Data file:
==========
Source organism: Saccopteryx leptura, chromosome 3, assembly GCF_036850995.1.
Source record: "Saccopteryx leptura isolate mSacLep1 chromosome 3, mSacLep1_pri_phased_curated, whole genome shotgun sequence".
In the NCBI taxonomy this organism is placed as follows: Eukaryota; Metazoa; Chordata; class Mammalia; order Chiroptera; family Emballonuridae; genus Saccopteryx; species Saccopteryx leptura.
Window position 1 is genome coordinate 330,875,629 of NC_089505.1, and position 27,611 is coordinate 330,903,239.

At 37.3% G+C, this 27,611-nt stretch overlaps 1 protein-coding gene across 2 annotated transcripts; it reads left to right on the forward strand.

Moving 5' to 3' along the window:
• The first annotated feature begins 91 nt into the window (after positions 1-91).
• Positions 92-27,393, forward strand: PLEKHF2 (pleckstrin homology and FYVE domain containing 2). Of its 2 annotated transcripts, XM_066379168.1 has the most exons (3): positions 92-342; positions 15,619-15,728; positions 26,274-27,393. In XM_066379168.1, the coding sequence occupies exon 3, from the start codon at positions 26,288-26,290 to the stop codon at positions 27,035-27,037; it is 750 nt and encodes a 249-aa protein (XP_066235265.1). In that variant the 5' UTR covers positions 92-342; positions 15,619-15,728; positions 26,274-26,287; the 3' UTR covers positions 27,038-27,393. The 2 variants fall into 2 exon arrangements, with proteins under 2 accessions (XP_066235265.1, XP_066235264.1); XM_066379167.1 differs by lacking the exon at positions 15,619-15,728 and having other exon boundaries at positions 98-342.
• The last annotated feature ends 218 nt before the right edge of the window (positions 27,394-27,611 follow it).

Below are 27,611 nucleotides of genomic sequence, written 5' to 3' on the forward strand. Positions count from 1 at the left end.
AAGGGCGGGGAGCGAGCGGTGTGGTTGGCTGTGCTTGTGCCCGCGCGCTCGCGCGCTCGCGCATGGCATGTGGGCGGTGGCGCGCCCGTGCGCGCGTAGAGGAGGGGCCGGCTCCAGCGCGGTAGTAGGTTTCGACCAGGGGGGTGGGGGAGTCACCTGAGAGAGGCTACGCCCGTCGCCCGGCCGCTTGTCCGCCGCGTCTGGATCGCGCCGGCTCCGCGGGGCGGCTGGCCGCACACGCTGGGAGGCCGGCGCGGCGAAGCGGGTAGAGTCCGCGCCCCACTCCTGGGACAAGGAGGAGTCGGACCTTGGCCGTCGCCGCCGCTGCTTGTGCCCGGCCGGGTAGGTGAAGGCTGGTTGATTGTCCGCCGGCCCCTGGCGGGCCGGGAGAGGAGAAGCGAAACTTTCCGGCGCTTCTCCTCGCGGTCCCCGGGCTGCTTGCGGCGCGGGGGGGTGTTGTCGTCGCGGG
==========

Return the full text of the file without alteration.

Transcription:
Source organism: Saccopteryx leptura, chromosome 3, assembly GCF_036850995.1.
Source record: "Saccopteryx leptura isolate mSacLep1 chromosome 3, mSacLep1_pri_phased_curated, whole genome shotgun sequence".
In the NCBI taxonomy this organism is placed as follows: Eukaryota; Metazoa; Chordata; class Mammalia; order Chiroptera; family Emballonuridae; genus Saccopteryx; species Saccopteryx leptura.
Window position 1 is genome coordinate 330,875,629 of NC_089505.1, and position 27,611 is coordinate 330,903,239.

At 37.3% G+C, this 27,611-nt stretch overlaps 1 protein-coding gene across 2 annotated transcripts; it reads left to right on the forward strand.

Moving 5' to 3' along the window:
• The first annotated feature begins 91 nt into the window (after positions 1-91).
• Positions 92-27,393, forward strand: PLEKHF2 (pleckstrin homology and FYVE domain containing 2). Of its 2 annotated transcripts, XM_066379168.1 has the most exons (3): positions 92-342; positions 15,619-15,728; positions 26,274-27,393. In XM_066379168.1, the coding sequence occupies exon 3, from the start codon at positions 26,288-26,290 to the stop codon at positions 27,035-27,037; it is 750 nt and encodes a 249-aa protein (XP_066235265.1). In that variant the 5' UTR covers positions 92-342; positions 15,619-15,728; positions 26,274-26,287; the 3' UTR covers positions 27,038-27,393. The 2 variants fall into 2 exon arrangements, with proteins under 2 accessions (XP_066235265.1, XP_066235264.1); XM_066379167.1 differs by lacking the exon at positions 15,619-15,728 and having other exon boundaries at positions 98-342.
• The last annotated feature ends 218 nt before the right edge of the window (positions 27,394-27,611 follow it).

Below are 27,611 nucleotides of genomic sequence, written 5' to 3' on the forward strand. Positions count from 1 at the left end.
AAGGGCGGGGAGCGAGCGGTGTGGTTGGCTGTGCTTGTGCCCGCGCGCTCGCGCGCTCGCGCATGGCATGTGGGCGGTGGCGCGCCCGTGCGCGCGTAGAGGAGGGGCCGGCTCCAGCGCGGTAGTAGGTTTCGACCAGGGGGGTGGGGGAGTCACCTGAGAGAGGCTACGCCCGTCGCCCGGCCGCTTGTCCGCCGCGTCTGGATCGCGCCGGCTCCGCGGGGCGGCTGGCCGCACACGCTGGGAGGCCGGCGCGGCGAAGCGGGTAGAGTCCGCGCCCCACTCCTGGGACAAGGAGGAGTCGGACCTTGGCCGTCGCCGCCGCTGCTTGTGCCCGGCCGGGTAGGTGAAGGCTGGTTGATTGTCCGCCGGCCCCTGGCGGGCCGGGAGAGGAGAAGCGAAACTTTCCGGCGCTTCTCCTCGCGGTCCCCGGGCTGCTTGCGGCGCGGGGGGGTGTTGTCGTCGCGGG